Linked by Thom Holwerda on Wed 1st Aug 2012 22:45 UTC, submitted by MOS6510
Hardware, Embedded Systems "It is 30 years since the Commodore 64 went on sale to the public. The machine was hugely successful for its time, helping to encourage personal computing, popularise video games and pioneer homemade computer-created music. [...] BBC News invited Commodore enthusiast Mat Allen to show schoolchildren his carefully preserved computer, at a primary school and secondary school in London."
Thread beginning with comment 529342
To view parent comment, click here.
To read all comments associated with this story, please click here.
RE[2]: Comment by MOS6510
by MOS6510 on Thu 2nd Aug 2012 15:03 UTC in reply to "RE: Comment by MOS6510"
Member since:

Cartridges, in large part, fixed my suggestions to make the C64 better. I.e. they provided what the C64 lacked and the users missed.

If the C64 already had these things it made room for other stuff in the cart or the user may not need a cart at all. You could only insert one. If I inserted my Simon's BASIC cart I didn't have the fast loader and the reset button, if I inserted my Final Cartridge III I couldn't run my Simon's BASIC programs.

The shape could have been better if they did some testing, but instead they used the VIC-20 design (the breadbox). Commodore made typewriters and the PET computers before the VIC-20/C64, so they should have had some experience with professional typists and keyboards. The C128 keyboard was great.

The CAPS never bothered me either, but looking back now it did seem a bit weird.

Reply Parent Score: 2

RE[3]: Comment by MOS6510
by zima on Thu 2nd Aug 2012 15:28 in reply to "RE[2]: Comment by MOS6510"
zima Member since:

How long was it, at C64 introduction, since Commodore made an exit from typewriter business? (edit: over two decades - and CBM didn't really ever design them, it seems: only repaired and license-produced) Maybe a case of organisation as a whole forgetting things.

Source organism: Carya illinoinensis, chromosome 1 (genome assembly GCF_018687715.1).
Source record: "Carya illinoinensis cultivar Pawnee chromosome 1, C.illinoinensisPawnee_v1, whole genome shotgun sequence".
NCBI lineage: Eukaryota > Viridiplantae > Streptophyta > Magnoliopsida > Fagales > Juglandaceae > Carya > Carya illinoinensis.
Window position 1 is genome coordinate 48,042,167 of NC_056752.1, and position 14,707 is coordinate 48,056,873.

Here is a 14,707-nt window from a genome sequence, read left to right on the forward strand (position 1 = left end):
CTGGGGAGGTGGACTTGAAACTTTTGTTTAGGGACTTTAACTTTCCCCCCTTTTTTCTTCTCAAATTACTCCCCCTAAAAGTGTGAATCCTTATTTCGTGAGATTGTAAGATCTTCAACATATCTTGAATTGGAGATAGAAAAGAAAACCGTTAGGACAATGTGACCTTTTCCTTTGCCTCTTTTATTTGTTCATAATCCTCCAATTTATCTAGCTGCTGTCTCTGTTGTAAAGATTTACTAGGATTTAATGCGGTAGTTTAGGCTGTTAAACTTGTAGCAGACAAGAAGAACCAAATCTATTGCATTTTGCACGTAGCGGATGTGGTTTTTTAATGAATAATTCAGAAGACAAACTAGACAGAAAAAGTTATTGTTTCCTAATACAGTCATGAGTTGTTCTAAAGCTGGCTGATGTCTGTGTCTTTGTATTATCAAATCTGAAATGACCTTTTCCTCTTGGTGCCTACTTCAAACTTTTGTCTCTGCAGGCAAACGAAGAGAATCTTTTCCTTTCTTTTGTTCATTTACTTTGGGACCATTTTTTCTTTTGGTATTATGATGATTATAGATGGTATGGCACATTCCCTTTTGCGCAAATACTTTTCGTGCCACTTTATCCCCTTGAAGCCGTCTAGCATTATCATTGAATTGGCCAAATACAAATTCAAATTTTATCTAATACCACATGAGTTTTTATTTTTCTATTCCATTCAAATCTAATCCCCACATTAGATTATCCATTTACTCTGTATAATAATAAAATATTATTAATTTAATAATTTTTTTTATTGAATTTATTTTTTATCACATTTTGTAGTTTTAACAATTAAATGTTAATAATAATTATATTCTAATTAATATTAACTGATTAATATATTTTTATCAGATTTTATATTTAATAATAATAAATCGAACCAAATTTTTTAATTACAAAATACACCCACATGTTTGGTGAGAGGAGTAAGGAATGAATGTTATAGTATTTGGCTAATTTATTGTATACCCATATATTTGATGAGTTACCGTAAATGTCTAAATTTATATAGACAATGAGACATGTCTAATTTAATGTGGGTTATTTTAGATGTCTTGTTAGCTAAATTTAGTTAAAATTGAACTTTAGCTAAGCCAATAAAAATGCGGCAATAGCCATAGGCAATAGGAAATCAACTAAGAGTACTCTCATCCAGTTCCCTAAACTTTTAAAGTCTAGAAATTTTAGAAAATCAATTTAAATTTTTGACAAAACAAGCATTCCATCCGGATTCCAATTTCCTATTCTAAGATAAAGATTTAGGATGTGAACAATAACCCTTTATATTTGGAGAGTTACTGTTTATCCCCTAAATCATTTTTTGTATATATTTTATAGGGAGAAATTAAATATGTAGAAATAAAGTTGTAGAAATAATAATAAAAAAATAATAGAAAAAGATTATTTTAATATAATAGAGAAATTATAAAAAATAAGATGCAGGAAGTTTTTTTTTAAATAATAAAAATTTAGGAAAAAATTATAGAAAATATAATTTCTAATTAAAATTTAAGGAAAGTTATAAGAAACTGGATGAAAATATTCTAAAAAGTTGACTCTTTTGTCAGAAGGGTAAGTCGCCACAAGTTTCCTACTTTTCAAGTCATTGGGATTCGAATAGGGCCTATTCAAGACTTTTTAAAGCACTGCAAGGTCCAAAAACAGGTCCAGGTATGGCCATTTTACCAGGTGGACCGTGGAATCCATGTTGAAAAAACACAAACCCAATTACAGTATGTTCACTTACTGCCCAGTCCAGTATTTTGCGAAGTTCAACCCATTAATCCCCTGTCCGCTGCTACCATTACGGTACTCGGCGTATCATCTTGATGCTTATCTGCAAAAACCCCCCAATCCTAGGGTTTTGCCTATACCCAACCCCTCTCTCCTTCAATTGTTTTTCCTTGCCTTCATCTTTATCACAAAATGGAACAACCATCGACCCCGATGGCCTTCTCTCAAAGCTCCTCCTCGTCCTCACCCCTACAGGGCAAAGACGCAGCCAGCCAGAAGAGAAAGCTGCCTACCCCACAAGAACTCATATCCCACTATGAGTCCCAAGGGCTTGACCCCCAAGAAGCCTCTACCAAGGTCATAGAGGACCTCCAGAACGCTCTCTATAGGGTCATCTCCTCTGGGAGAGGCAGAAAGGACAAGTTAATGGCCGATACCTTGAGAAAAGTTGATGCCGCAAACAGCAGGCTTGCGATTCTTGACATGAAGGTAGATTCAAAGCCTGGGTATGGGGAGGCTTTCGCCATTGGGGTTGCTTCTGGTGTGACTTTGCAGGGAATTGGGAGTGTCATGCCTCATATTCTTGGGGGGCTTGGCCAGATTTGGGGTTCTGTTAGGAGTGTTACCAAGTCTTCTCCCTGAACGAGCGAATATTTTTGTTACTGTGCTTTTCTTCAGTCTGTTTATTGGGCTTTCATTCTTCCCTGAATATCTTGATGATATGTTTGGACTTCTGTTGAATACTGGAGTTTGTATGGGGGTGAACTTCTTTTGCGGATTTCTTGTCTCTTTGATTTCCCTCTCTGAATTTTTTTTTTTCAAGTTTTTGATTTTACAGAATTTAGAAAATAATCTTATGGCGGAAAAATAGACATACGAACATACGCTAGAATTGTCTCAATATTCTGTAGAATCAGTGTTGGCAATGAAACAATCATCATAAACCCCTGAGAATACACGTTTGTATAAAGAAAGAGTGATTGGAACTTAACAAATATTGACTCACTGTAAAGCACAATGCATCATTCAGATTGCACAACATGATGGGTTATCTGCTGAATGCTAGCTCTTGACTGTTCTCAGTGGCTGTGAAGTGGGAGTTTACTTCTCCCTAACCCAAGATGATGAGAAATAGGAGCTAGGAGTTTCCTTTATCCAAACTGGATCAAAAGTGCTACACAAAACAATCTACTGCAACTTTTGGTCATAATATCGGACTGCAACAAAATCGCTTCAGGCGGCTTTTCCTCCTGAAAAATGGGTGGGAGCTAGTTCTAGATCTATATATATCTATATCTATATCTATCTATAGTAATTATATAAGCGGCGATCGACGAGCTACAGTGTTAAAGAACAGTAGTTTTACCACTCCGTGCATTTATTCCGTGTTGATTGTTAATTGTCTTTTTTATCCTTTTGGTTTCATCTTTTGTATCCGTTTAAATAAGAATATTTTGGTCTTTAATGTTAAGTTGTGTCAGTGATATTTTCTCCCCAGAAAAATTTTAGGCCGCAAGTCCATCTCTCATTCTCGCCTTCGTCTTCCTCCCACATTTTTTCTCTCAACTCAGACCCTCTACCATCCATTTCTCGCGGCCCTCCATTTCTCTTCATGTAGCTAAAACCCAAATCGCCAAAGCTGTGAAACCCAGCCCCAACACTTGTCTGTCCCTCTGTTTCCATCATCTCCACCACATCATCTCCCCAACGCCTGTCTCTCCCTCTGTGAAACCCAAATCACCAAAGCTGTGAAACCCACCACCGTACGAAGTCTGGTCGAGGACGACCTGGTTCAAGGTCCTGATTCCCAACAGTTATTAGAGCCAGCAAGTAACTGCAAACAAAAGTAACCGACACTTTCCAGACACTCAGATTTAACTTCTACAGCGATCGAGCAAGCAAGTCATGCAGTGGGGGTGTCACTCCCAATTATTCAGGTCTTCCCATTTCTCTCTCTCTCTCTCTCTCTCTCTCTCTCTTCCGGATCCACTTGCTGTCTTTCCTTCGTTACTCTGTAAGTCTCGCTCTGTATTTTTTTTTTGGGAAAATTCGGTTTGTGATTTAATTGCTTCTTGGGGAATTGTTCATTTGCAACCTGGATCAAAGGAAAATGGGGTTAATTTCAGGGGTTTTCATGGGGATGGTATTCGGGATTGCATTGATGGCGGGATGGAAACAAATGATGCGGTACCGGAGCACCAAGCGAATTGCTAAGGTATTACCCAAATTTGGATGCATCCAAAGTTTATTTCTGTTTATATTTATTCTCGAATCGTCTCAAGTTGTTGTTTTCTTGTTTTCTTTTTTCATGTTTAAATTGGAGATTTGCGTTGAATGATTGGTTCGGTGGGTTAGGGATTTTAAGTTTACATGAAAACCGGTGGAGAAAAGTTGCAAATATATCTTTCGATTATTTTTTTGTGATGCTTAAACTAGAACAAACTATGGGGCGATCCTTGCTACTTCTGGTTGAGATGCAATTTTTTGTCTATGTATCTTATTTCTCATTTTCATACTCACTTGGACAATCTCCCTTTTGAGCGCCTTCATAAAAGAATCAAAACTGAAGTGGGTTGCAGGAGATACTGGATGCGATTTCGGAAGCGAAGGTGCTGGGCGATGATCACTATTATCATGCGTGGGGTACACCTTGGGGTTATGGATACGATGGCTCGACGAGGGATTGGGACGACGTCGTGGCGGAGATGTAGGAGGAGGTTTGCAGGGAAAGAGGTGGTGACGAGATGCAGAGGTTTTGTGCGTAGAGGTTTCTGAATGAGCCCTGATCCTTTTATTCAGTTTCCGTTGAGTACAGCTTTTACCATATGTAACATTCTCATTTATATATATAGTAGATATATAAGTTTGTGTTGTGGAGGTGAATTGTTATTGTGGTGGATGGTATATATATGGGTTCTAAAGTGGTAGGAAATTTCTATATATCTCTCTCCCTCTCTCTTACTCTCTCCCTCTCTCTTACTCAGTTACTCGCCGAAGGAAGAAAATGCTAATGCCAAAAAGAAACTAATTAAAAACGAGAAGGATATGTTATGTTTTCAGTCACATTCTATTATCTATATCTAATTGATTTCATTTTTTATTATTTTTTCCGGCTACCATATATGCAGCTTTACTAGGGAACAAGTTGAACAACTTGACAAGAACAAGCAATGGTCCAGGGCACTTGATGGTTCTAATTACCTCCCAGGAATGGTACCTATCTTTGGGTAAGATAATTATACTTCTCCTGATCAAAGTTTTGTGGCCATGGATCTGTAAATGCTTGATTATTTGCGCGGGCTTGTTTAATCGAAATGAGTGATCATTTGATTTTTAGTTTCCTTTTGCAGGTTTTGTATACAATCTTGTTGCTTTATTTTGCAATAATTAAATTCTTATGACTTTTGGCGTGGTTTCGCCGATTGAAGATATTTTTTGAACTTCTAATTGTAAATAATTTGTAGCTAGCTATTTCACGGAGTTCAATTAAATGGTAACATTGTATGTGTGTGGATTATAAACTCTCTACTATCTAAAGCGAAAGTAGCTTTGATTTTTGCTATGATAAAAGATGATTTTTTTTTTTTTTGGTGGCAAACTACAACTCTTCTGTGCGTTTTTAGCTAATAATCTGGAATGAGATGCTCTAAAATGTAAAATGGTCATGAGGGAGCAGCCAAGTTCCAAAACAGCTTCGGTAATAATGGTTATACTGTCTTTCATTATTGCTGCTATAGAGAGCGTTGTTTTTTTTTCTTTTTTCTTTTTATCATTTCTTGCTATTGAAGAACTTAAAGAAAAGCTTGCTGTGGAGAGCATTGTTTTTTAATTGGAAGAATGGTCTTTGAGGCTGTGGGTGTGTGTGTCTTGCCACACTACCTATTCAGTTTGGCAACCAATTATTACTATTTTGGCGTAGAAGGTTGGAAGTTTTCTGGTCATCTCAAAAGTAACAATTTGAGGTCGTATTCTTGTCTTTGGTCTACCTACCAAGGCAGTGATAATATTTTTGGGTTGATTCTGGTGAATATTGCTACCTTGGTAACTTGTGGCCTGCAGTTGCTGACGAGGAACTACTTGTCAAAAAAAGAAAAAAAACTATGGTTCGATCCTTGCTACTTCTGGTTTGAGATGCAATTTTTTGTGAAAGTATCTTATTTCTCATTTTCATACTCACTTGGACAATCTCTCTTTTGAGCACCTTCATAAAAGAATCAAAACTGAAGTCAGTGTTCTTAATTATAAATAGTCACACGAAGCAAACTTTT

Oh, and the first version of PET had a horrible keyboard, much worse than Volkscomputer/C64 (and when PET improved on it, I guess it still wasn't really better? ...seems similarly fat)

If one was forced to swap between 2+ cartridges, that could made a difference - but then, it didn't bother vast majority of users, I guess. Their one cart was just sitting there.

PS. Look what I found in PET article: (does the narrator say anything curious / funny / quaint beyond what EN-sounding words and the description suggests? And w8, such TV transmissions were still b&w in 1979?...)

Edited 2012-08-02 15:36 UTC

Reply Parent Score: 2

RE[4]: Comment by MOS6510
by MOS6510 on Thu 2nd Aug 2012 15:34 in reply to "RE[3]: Comment by MOS6510"
MOS6510 Member since:

My FC3 indeed just sat there, but that meant I never did anything in Simon's BASIC anymore. Maybe I will again one day, apparently I have 2 SB carts and I may find the manual somewhere.

If the first PET keyboard was so bad that would have been even more incentive to pay attention to the VIC/C64 keyboard. The ZX Spectrum keyboard was even worse, but the IBM PC, which predates the C64, had a great keyboard. So examples were about.

To me it seems the C64 keyboard and its BASIC 2.0 was just Commodore being cheap. Despite is also being presented as a serious computer Commodore and we know it would be mainly used as a games machine, not some to write novels on (a novel in CAPS).

Reply Parent Score: 2